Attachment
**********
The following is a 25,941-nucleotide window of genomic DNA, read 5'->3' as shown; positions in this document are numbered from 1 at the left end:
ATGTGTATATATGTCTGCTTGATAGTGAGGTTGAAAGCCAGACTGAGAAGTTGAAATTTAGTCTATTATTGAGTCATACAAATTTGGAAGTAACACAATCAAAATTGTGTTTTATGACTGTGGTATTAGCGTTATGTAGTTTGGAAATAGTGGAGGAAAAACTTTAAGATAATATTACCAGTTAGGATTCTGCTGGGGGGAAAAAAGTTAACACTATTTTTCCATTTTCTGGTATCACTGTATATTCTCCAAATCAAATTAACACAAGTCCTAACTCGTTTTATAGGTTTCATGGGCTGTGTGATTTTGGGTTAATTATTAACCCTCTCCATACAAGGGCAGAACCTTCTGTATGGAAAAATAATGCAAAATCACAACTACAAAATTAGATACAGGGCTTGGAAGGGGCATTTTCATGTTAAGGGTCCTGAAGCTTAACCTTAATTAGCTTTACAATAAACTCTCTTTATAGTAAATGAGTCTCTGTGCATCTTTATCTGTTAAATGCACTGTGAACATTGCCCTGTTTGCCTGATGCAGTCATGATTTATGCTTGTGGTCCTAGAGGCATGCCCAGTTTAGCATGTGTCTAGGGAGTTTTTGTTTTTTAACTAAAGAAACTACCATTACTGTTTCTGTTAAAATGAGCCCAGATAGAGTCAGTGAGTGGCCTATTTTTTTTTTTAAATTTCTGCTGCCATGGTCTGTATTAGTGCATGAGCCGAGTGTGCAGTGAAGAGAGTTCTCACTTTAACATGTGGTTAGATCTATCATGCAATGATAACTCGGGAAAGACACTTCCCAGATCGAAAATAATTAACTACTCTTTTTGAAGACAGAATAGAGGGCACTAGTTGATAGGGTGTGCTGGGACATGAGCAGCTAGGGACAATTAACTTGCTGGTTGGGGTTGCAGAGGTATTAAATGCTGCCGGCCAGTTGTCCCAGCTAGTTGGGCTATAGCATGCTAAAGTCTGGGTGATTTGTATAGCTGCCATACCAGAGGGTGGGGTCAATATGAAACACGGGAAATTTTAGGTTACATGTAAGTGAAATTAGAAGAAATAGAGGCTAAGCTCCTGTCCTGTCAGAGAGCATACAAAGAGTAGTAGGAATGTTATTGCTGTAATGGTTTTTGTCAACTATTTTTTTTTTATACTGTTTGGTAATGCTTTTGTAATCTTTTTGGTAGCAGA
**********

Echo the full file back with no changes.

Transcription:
The following is a 25,941-nucleotide window of genomic DNA, read 5'->3' as shown; positions in this document are numbered from 1 at the left end:
ATGTGTATATATGTCTGCTTGATAGTGAGGTTGAAAGCCAGACTGAGAAGTTGAAATTTAGTCTATTATTGAGTCATACAAATTTGGAAGTAACACAATCAAAATTGTGTTTTATGACTGTGGTATTAGCGTTATGTAGTTTGGAAATAGTGGAGGAAAAACTTTAAGATAATATTACCAGTTAGGATTCTGCTGGGGGGAAAAAAGTTAACACTATTTTTCCATTTTCTGGTATCACTGTATATTCTCCAAATCAAATTAACACAAGTCCTAACTCGTTTTATAGGTTTCATGGGCTGTGTGATTTTGGGTTAATTATTAACCCTCTCCATACAAGGGCAGAACCTTCTGTATGGAAAAATAATGCAAAATCACAACTACAAAATTAGATACAGGGCTTGGAAGGGGCATTTTCATGTTAAGGGTCCTGAAGCTTAACCTTAATTAGCTTTACAATAAACTCTCTTTATAGTAAATGAGTCTCTGTGCATCTTTATCTGTTAAATGCACTGTGAACATTGCCCTGTTTGCCTGATGCAGTCATGATTTATGCTTGTGGTCCTAGAGGCATGCCCAGTTTAGCATGTGTCTAGGGAGTTTTTGTTTTTTAACTAAAGAAACTACCATTACTGTTTCTGTTAAAATGAGCCCAGATAGAGTCAGTGAGTGGCCTATTTTTTTTTTTAAATTTCTGCTGCCATGGTCTGTATTAGTGCATGAGCCGAGTGTGCAGTGAAGAGAGTTCTCACTTTAACATGTGGTTAGATCTATCATGCAATGATAACTCGGGAAAGACACTTCCCAGATCGAAAATAATTAACTACTCTTTTTGAAGACAGAATAGAGGGCACTAGTTGATAGGGTGTGCTGGGACATGAGCAGCTAGGGACAATTAACTTGCTGGTTGGGGTTGCAGAGGTATTAAATGCTGCCGGCCAGTTGTCCCAGCTAGTTGGGCTATAGCATGCTAAAGTCTGGGTGATTTGTATAGCTGCCATACCAGAGGGTGGGGTCAATATGAAACACGGGAAATTTTAGGTTACATGTAAGTGAAATTAGAAGAAATAGAGGCTAAGCTCCTGTCCTGTCAGAGAGCATACAAAGAGTAGTAGGAATGTTATTGCTGTAATGGTTTTTGTCAACTATTTTTTTTTTATACTGTTTGGTAATGCTTTTGTAATCTTTTTGGTAGCAGA